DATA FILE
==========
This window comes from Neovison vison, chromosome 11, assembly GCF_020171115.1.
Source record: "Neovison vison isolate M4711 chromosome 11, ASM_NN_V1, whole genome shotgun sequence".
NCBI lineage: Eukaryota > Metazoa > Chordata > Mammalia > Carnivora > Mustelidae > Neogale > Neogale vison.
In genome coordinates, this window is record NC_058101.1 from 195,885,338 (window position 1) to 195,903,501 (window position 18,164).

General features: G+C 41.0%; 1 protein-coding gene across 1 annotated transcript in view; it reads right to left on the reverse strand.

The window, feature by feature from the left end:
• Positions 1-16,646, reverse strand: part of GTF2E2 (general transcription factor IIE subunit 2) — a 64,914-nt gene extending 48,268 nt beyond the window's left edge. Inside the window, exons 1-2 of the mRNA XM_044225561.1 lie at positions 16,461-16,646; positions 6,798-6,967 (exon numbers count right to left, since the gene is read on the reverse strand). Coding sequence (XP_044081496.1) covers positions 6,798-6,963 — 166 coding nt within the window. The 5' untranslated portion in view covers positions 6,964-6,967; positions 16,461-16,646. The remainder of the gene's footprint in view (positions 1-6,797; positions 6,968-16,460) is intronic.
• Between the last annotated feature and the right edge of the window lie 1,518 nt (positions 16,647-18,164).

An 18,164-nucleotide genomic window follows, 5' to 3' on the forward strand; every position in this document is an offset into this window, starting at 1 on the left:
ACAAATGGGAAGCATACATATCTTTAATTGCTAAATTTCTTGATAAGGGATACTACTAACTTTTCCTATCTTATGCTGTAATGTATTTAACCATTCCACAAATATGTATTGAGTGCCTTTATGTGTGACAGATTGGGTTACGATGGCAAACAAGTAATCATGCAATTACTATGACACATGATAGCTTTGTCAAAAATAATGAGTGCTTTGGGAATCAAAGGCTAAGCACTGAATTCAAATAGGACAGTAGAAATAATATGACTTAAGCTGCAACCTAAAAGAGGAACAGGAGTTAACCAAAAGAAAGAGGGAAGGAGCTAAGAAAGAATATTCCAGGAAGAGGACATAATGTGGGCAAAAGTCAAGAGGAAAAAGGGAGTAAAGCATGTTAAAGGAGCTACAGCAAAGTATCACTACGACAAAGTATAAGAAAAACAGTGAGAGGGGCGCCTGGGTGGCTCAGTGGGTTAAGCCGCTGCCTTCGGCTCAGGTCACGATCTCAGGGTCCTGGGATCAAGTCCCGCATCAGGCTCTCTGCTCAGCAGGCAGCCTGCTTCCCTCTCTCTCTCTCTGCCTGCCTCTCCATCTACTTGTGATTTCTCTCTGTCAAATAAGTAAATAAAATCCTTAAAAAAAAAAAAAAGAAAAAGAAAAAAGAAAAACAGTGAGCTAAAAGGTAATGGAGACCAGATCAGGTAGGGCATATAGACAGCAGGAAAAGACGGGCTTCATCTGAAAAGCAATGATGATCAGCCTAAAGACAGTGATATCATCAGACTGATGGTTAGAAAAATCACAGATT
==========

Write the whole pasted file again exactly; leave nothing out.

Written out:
This window comes from Neovison vison, chromosome 11, assembly GCF_020171115.1.
Source record: "Neovison vison isolate M4711 chromosome 11, ASM_NN_V1, whole genome shotgun sequence".
NCBI lineage: Eukaryota > Metazoa > Chordata > Mammalia > Carnivora > Mustelidae > Neogale > Neogale vison.
In genome coordinates, this window is record NC_058101.1 from 195,885,338 (window position 1) to 195,903,501 (window position 18,164).

General features: G+C 41.0%; 1 protein-coding gene across 1 annotated transcript in view; it reads right to left on the reverse strand.

The window, feature by feature from the left end:
• Positions 1-16,646, reverse strand: part of GTF2E2 (general transcription factor IIE subunit 2) — a 64,914-nt gene extending 48,268 nt beyond the window's left edge. Inside the window, exons 1-2 of the mRNA XM_044225561.1 lie at positions 16,461-16,646; positions 6,798-6,967 (exon numbers count right to left, since the gene is read on the reverse strand). Coding sequence (XP_044081496.1) covers positions 6,798-6,963 — 166 coding nt within the window. The 5' untranslated portion in view covers positions 6,964-6,967; positions 16,461-16,646. The remainder of the gene's footprint in view (positions 1-6,797; positions 6,968-16,460) is intronic.
• Between the last annotated feature and the right edge of the window lie 1,518 nt (positions 16,647-18,164).

An 18,164-nucleotide genomic window follows, 5' to 3' on the forward strand; every position in this document is an offset into this window, starting at 1 on the left:
ACAAATGGGAAGCATACATATCTTTAATTGCTAAATTTCTTGATAAGGGATACTACTAACTTTTCCTATCTTATGCTGTAATGTATTTAACCATTCCACAAATATGTATTGAGTGCCTTTATGTGTGACAGATTGGGTTACGATGGCAAACAAGTAATCATGCAATTACTATGACACATGATAGCTTTGTCAAAAATAATGAGTGCTTTGGGAATCAAAGGCTAAGCACTGAATTCAAATAGGACAGTAGAAATAATATGACTTAAGCTGCAACCTAAAAGAGGAACAGGAGTTAACCAAAAGAAAGAGGGAAGGAGCTAAGAAAGAATATTCCAGGAAGAGGACATAATGTGGGCAAAAGTCAAGAGGAAAAAGGGAGTAAAGCATGTTAAAGGAGCTACAGCAAAGTATCACTACGACAAAGTATAAGAAAAACAGTGAGAGGGGCGCCTGGGTGGCTCAGTGGGTTAAGCCGCTGCCTTCGGCTCAGGTCACGATCTCAGGGTCCTGGGATCAAGTCCCGCATCAGGCTCTCTGCTCAGCAGGCAGCCTGCTTCCCTCTCTCTCTCTCTGCCTGCCTCTCCATCTACTTGTGATTTCTCTCTGTCAAATAAGTAAATAAAATCCTTAAAAAAAAAAAAAAGAAAAAGAAAAAAGAAAAACAGTGAGCTAAAAGGTAATGGAGACCAGATCAGGTAGGGCATATAGACAGCAGGAAAAGACGGGCTTCATCTGAAAAGCAATGATGATCAGCCTAAAGACAGTGATATCATCAGACTGATGGTTAGAAAAATCACAGATT